I like shallow depth of field and wide angle lenses, and initially the Nikon 1 system didn’t seem to offer me anything I would be interested in. I tried one in a shop and I realised that is was actually a very nice camera, well built, easy to use, and small. I read the reviews, both positive and negative, some of them raving about how good the camera was, but I still couldn’t find a use for it in my camera bag.
So what changed? My Olympus E-P2 has two fantastic prime lenses, but an average image quality sensor. The Sony NEX has a fantastic sensor but average lenses. Both of these cameras suffer from a slow AF system, especially if you’re trying to take photos of family events with people and children bouncing around everywhere. I started to realise that a camera with a fast reliable AF system might just be what I needed for shooting those family events where children rush around and you’re not really too bothered if you don’t have a very shallow DOF. I took another good look at the One system in my favourite camera shop – Wilkinson Cameras in Kendal. After examining both I decided that for general photography the J1 with its lower price tag would be good enough for what I wanted the camera for. I didn’t need the EVF – if I want that I’ll use the E-P2 with the EVF, and I knew I was likely to buy the OM-D with build-in EVF when it is released to satisfy my viewfinder needs!
J1 v V1 compared – The main differences.
The V1 is magnesium construction rather than aluminium, it has a built in EVF, a larger buffer, a mechanical shutter (which means faster flash sync, and avoids issues with flickering for electronic shutters) and a higher resolution screen. I held both cameras side by side and honestly couldn’t tell the difference between screens for general use. The only time this tends to be useful is if you’re zooming in for manual focus, or checking focus after you’ve taken the shot. The AF on the Nikon 1 is reliable and fast, I was unlikely to be manual focusing so decided I could live with out this. The J1 is also quite a bit smaller than the V1, which meant I was more likely to carry it around, not to mention the significant price difference between the two models.
In use overview
The J1 is a great day-to-day camera, it starts up pretty much as fast as any dSLR, and focuses very quickly – I’ve had one missed focus in 500 shots and it literally focuses in the dark!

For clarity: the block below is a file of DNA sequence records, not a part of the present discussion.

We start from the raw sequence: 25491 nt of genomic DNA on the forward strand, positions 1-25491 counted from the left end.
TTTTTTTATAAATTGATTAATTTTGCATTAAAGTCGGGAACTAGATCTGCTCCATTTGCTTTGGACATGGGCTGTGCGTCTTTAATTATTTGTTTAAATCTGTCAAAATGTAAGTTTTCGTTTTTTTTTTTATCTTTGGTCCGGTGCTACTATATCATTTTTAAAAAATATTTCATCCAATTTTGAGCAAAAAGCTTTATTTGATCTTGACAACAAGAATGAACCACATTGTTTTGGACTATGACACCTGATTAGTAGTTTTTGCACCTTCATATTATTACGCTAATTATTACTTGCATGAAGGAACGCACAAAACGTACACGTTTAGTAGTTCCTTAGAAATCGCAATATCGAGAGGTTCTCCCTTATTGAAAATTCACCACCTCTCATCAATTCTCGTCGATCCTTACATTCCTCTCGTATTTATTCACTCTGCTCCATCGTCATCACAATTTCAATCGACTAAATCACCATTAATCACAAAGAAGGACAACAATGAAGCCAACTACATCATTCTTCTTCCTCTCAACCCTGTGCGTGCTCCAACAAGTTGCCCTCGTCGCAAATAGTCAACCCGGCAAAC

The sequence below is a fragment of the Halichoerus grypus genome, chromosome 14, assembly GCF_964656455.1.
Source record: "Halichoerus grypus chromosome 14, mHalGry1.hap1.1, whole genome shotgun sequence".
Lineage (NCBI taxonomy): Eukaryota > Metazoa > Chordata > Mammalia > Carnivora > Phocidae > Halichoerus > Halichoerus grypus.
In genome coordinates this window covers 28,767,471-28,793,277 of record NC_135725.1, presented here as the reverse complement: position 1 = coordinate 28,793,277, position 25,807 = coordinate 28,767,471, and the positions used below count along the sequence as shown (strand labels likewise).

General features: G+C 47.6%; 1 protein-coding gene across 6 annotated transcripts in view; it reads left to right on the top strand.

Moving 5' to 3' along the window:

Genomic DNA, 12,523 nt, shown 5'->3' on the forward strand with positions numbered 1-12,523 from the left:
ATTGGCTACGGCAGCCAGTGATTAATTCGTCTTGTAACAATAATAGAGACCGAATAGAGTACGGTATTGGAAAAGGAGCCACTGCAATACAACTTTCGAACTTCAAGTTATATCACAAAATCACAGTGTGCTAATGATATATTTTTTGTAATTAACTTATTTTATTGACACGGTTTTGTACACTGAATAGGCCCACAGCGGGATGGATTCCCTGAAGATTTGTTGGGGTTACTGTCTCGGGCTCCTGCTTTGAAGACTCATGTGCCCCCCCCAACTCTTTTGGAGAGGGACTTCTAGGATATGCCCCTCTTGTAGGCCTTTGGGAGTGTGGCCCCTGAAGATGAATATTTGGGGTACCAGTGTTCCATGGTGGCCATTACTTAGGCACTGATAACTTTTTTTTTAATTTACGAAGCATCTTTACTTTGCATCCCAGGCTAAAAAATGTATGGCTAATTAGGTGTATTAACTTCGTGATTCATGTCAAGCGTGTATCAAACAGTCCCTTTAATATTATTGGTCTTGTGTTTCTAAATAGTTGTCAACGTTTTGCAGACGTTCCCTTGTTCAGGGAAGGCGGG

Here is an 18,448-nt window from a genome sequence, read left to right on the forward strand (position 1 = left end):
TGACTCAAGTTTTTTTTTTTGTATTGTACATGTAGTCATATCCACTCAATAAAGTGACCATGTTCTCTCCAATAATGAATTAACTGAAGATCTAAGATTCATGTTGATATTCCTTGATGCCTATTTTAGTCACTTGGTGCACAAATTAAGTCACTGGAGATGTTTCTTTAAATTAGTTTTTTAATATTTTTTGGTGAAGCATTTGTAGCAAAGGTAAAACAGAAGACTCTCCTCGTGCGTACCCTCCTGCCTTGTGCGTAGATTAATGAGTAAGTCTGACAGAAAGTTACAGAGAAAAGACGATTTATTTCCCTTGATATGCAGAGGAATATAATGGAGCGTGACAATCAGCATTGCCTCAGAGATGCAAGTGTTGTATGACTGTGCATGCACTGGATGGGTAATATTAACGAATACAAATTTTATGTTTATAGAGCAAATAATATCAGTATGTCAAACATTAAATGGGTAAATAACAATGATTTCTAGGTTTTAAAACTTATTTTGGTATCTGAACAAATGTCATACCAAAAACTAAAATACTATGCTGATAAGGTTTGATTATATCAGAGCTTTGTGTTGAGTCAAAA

The Fuji X100 gets in the way of taking pictures, which ultimately makes it annoying to use no matter how good the image quality is. The E-P2 and NEX, although better, can make it difficult in challenging conditions to focus fast to take the picture you want. The J1 just lets you get on with the job of taking photos, it doesn’t make anything difficult it focuses without any drama and exposes perfectly. That makes it great for every day use, especially at family events where you’re not necessarily too worried about things that would make you choose a system with a larger sensor.
It has a nice, if a little limited, set of lenses. All of which give good sharp results and aside from the 10-100 are very good value for money. The 30-110 is too long to be an all day walk around lens, but gives a long reach of nearly 300mm for when you need it, proving to perform well even when at the 300mm end.
We will have to wait and see what Nikon come up with in terms of faster lenses, the smaller sensor would certainly benefit from a faster set of primes to allow the enthusiast a wider range of compositional options, but for now, the 10-30 and 30-110 will probably suit 95% of most people’s needs. If you know you’re wanting the 30-110 I suggest you buy it as part of the kit as right now, getting hold of that lens on its own is quite hard.
The auto-focus system on this camera is where it really comes into its own, combining both phase detection like a dSLR and contrast detection focusing systems to give lightening fast focusing for a compact camera. It is super accurate and means you can snap away all without even having to think about it. It is the perfect camera for families with kids (which lets face it are always the most difficult subject to get to stand still!) I leave it set to focus on the centre point so I can focus and re-compose as that is how I am used to working, but I also leave the face detection on, which automatically switches the focus point to a face if it detects on in the scene – a most useful feature. Face detection is seen by many as a bit of a gimmick, but is starting to appear even in high end Nikon and Canon cameras now and is becoming more widely recognised as extremely useful as it means the camera focuses on the person (or people) you’re taking a photo of rather than some other random part of the frame, which is so often the case when you let the camera decide where to focus.